تهدف مجموعة العمل حول سوريا إلى تحديد الخطوات والإجراءات التى من شأنها ضمان التنفيذ الكامل لخطة النقاط الستة وقرارى مجلس الأمن رقم 2042 و2043، بما فى ذلك الوقف الفورى للعنف بكافة أشكاله. ومن المفترض أيضاً أن تقوم مجموعة العمل بصياغة مبادئ وخطوط استرشادية للمرحلة الانتقالية فى سوريا بما يحقق تطلعات وآمال الشعب السورى، والاتفاق على إجراءات عملية لتحقيق تلك الأهداف.

إننى أتطلع لاجتماع مثمر يمكن خلاله الاتفاق على خطوات عملية لوضع حد لدائرة العنف فى سوريا والتوصل إلى حل سلمى للأزمة السورية. 
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Tuesday, June 26, 2012

Blue draft resolution on UNDOF: Syria violated DF Agreement

Pilgrims cross into Qunaitra, a largely destroyed, abandoned city
located in the demilitarized zone in the Golan Heights.

15 September 2011 (Click on picture)
Diplomats said that this blue draft resolution was drafted jointly by the American and Russian missions and expected to be adopted on Wednesday, 27 June 2012.
In this draft the Security Council expresses "grave concern at all violations of the Disengagement of Forces Agreement, in particular that by the Syrian Arab Armed Forces".

"The Security Council,
Noting with concern that the situation in the Middle East is tense and is likely to remain so, unless and until a comprehensive settlement covering all aspects of the Middle East problem can be reached,
Having considered the report of the Secretary-General on the United Nations Disengagement Observer Force of 30  June 2012 (S/2012/403), and also reaffirming its resolution 1308 (2000) of 17 July 2000,
Expressing grave concern at all violations of the Disengagement of Forces Agreement, in particular that by the Syrian Arab Armed Forces of 1 March in which they entered the Area of Separation,
Strongly deploring the incidents of March 5 and March 12 during which shots were fired at Observer Group Golan teams, in particular that of March 12 in which shots were fired by a soldier from the Bravo side in the area of limitation,
Further expressing concern at the 26 February incident in which soldiers on the Alpha side fired shots into the Area of Separation,
Concurring with the Secretary-General’s finding that events elsewhere in Syria have started to manifest themselves in the area of responsibilities of UNDOF
1. Calls upon the parties concerned to implement immediately its resolution 338 (1973) of 22 October 1973;
2. Calls on all parties to cooperate fully with the operations of UNDOF and to ensure the security of as well as unhindered and immediate access for the United Nations personnel carrying out their mandate, in conformity with existing agreements;
3. Stresses the obligation on both parties to scrupulously and fully respect the terms of the 1974 Disengagement of Forces Agreement, and calls on the parties to exercise maximum restraint and prevent any breaches of the ceasefire and the area of separation;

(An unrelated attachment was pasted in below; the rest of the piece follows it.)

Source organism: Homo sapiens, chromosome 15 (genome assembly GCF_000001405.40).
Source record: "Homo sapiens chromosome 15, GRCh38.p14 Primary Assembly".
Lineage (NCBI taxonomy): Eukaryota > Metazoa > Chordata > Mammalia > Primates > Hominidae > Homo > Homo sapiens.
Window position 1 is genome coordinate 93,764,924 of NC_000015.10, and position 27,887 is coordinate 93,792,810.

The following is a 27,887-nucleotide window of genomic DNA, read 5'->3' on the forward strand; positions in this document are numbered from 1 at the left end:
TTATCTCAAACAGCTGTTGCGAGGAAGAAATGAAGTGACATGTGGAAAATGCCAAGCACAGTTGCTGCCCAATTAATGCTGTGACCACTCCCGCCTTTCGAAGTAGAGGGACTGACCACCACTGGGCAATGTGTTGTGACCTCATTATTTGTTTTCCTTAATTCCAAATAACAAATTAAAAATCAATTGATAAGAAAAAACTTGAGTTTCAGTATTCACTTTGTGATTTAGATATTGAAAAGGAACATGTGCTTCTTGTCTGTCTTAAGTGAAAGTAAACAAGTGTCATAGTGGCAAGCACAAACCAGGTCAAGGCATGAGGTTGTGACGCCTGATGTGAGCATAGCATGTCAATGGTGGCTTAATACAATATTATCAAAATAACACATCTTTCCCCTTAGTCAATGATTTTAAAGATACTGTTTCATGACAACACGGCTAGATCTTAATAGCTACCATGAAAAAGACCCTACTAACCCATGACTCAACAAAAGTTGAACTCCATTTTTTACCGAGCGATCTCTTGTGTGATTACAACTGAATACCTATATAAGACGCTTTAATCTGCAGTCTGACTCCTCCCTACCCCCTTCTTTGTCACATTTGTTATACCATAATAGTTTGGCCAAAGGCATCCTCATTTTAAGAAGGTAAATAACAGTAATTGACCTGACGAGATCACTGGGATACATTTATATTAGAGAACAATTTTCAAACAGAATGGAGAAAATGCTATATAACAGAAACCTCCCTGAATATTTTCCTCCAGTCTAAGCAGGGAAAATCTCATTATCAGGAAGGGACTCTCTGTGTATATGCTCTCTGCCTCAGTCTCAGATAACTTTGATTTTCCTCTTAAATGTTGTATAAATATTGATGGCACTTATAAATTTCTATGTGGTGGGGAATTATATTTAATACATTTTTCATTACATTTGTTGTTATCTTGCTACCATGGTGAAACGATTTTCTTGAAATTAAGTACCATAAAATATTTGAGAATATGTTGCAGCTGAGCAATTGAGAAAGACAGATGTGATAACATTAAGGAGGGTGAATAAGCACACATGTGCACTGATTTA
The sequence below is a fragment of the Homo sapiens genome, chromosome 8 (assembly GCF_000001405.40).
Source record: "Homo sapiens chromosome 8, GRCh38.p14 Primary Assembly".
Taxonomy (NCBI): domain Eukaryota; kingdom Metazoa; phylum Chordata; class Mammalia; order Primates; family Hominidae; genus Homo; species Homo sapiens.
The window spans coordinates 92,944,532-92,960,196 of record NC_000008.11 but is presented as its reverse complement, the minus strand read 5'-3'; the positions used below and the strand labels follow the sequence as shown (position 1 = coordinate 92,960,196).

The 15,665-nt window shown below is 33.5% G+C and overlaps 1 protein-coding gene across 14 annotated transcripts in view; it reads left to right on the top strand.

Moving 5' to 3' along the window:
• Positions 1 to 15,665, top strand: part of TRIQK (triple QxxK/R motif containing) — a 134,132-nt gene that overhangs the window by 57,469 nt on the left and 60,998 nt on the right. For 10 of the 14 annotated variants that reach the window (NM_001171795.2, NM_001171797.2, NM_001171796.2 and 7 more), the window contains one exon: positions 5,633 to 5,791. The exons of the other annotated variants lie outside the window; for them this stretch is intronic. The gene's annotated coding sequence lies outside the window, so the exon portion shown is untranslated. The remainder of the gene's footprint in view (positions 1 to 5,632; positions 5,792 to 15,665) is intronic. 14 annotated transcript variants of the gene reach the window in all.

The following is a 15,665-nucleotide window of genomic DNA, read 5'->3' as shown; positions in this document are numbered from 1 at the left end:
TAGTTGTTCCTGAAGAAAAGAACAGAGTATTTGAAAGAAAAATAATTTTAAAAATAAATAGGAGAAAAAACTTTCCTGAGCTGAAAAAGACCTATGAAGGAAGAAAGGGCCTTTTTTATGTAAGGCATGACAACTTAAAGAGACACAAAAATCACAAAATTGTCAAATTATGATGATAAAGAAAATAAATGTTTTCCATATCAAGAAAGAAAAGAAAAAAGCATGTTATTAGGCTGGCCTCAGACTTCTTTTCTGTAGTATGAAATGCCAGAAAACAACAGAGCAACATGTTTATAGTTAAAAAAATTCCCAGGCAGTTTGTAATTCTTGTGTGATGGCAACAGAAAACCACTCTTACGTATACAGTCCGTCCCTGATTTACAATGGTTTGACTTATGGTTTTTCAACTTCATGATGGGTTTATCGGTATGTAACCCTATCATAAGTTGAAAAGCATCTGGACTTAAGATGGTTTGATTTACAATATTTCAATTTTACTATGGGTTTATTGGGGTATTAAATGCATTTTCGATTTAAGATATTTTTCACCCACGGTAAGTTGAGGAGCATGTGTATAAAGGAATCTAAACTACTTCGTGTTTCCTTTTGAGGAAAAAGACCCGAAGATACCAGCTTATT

4. Welcomes the efforts being undertaken by the United Nations Disengagement Observer Force to implement the Secretary-General’s zero-tolerance policy on sexual exploitation and abuse and to ensure full compliance of its personnel with the United Nations code of conduct, requests the Secretary-General to continue to take all necessary action in this regard and to keep the Security Council informed, and urges troop-contributing countries to take preventive and disciplinary action to ensure that such acts are properly investigated and punished in cases involving their personnel;
5. Notes the substantial progress achieved with regard to implementation  of the recommendations of the assessment of the operational capacity of UNDOF, as requested in its resolution 2028 (2011), in terms of maintaining and upgrading the Force’s equipment and infrastructure;
6. Decides to renew the mandate of the United Nations Disengagement Observer Force for a period of six months, that is, until 31 December 2012;
7. Requests the Secretary-General to submit, at the end of this period, a report on developments in the situation and the measures taken to implement resolution 338 (1973).
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Ban established an office of Special Adviser on Yemen

Jamal Benomar, Special Adviser for Yemen, speaks to the press
 following the Security Council’s adoption of resolution 2051.
12 June 2012 (Click on picture)
Letter dated 18 June 2012 from the Secretary-General addressed to the President of the Security Council (find a copy here). 


رسالة الأمين العام للأمم المتحدة الى مجلس الأمن حول قراره إنشاء مكتب لمستشاره الخاص الى اليمن بولاية 12 شهراً. أنقر هنا. 

"I welcome the unanimous adoption of resolution 2051 by the Security Council on 12 June 2012, in which the Council reaffirmed the need for the full and timely implementation of the Transition Agreement for a Yemeni-led political transition. Resolution 2051 (2012) sends an important signal to all Yemeni sides to step up efforts to move the transition process forward and demonstrates the strong commitment of the Security Council to continue its support for a peaceful transition.
I take note that in its resolution 2051 (2012), the Security Council “requests the Secretary-General to continue his good offices role, including through the efforts of his Special Adviser, Jamal Benomar”, and in this regard “welcomes the political engagement of the United Nations through a small presence in Yemen consisting of a team of experts to support the implementation of the transition process”. In the resolution the Council also “requests the Secretary-General to continue to coordinate assistance from the international community in support of the National Dialogue and transition”.